Art in the Square
When: 10 a.m. to 7 p.m. Sept. 18
Where: Downtown square, Gainesville
How much: Free
Once again, artists will gather on the square in Gainesville to sell their wares at Art in the Square.
But this year, one artist will give others the chance to try their hand at his craft
Olaf Gradin has been building African-style drums for about three years and playing drums for six or seven years. At Art in the Square, planned for Sept. 18, visitors will have their choice between decorating a kid-sized drum for $35, building a medium-sized drum for $65 or trying their hand at a larger drum.
“The idea is that I provide some shells and the materials necessary to put together your drum,” Gradin said. “And these are like African-style drums, so specifically the ashiko and the djembe.”
The drum shells are made of wood and the drum’s head is made of goat hide, which is soaked and stretched before being attached to the shell.
“It’s kind of a laborious process, but it’s one of love and pain, right — blood, sweat and tears,” he said.
Once the drum is constructed, it can be sanded and then decorated with paint, stain or by wood burning. For the kids-sized drums, they are already constructed and can simply be decorated and taken home.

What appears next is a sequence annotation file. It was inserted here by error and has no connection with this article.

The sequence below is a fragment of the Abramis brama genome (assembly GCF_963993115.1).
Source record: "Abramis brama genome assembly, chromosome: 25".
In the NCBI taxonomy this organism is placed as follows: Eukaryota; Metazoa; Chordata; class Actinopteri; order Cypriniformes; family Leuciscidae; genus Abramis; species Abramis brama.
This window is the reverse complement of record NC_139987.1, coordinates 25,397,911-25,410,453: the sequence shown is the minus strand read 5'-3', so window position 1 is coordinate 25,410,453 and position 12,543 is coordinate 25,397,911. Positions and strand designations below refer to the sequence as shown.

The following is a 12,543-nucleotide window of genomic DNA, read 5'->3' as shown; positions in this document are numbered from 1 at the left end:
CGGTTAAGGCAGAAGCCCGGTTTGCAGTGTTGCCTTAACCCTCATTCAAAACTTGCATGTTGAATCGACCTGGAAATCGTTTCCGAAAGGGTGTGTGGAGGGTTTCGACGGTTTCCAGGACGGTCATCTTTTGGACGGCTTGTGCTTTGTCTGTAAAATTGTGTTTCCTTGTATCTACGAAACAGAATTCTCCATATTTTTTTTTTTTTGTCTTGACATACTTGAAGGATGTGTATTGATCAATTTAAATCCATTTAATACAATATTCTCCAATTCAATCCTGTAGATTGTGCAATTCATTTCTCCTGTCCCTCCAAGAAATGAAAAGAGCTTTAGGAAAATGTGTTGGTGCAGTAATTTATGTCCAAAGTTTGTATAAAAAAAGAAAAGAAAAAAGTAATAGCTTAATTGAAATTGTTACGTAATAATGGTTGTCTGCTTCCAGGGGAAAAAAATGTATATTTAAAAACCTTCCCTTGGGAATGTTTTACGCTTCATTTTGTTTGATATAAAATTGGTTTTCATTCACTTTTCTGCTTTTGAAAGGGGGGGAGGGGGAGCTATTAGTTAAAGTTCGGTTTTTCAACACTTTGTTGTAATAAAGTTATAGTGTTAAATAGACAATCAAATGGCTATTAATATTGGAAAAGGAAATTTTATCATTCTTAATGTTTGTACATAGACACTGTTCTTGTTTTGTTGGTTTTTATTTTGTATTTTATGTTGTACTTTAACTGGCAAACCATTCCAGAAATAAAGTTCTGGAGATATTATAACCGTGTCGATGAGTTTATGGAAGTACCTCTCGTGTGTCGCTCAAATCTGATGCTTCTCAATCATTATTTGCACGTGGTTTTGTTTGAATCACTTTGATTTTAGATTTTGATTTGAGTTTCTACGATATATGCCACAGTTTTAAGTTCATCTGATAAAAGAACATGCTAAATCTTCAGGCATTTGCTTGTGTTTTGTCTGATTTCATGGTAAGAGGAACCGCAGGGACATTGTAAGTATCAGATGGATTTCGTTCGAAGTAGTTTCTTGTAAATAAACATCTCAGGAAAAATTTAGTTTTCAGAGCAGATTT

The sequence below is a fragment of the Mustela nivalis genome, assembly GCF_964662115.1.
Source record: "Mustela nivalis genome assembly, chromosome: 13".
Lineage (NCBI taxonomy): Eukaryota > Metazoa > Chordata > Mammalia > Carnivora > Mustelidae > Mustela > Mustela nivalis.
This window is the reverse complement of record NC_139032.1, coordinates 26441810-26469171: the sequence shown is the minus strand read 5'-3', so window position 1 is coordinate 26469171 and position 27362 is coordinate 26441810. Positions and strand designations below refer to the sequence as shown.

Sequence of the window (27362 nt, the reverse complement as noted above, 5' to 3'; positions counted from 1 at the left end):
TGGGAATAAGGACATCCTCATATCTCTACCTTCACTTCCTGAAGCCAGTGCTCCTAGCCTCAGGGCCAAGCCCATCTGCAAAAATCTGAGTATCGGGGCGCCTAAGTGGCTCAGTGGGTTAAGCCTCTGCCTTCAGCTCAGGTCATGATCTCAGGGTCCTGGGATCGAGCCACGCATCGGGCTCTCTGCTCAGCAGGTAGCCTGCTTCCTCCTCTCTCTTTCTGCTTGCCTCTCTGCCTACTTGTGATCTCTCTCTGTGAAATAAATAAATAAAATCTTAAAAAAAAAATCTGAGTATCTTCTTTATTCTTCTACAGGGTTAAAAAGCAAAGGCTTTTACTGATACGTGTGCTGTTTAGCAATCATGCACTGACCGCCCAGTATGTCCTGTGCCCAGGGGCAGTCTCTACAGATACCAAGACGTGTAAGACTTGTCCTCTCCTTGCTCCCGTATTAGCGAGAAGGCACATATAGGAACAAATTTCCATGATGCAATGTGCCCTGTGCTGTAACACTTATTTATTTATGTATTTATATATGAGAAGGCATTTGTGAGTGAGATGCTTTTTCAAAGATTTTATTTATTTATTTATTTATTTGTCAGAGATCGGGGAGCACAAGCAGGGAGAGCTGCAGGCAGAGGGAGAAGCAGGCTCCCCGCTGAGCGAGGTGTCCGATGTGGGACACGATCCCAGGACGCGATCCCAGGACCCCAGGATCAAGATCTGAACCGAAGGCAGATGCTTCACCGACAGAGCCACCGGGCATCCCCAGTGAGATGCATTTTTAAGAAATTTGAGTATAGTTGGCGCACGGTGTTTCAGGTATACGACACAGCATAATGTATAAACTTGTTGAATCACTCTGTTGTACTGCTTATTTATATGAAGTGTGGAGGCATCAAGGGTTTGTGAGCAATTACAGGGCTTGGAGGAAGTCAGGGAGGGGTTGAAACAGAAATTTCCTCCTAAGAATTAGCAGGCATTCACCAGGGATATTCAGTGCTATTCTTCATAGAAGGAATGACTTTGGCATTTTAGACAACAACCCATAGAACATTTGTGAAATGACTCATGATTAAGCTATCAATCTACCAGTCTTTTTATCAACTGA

For those making drums, once the head dries, it will tighten and become a fully playable drum.
It takes a good chunk of time to construct, about three hours, Gradin said, so Art in the Square visitors likely will spend time at the workshop, then look around the festival before heading back to pick up their drum once it is dry.
“My wife gave me the idea,” he said. “Initially I was reticent to do it just because it is a lot of work.”
It’s an ambitious plan, but serves two purposes for Gradin — one, he gets to demonstrate his craft, two, he gets to recruit people for the monthly drum circle he leads.
“There are probably a larger number of people that would be interested in getting into drumming and may be reluctant to do it because they don’t have a drum or have just never experienced it yet,” Gradin said.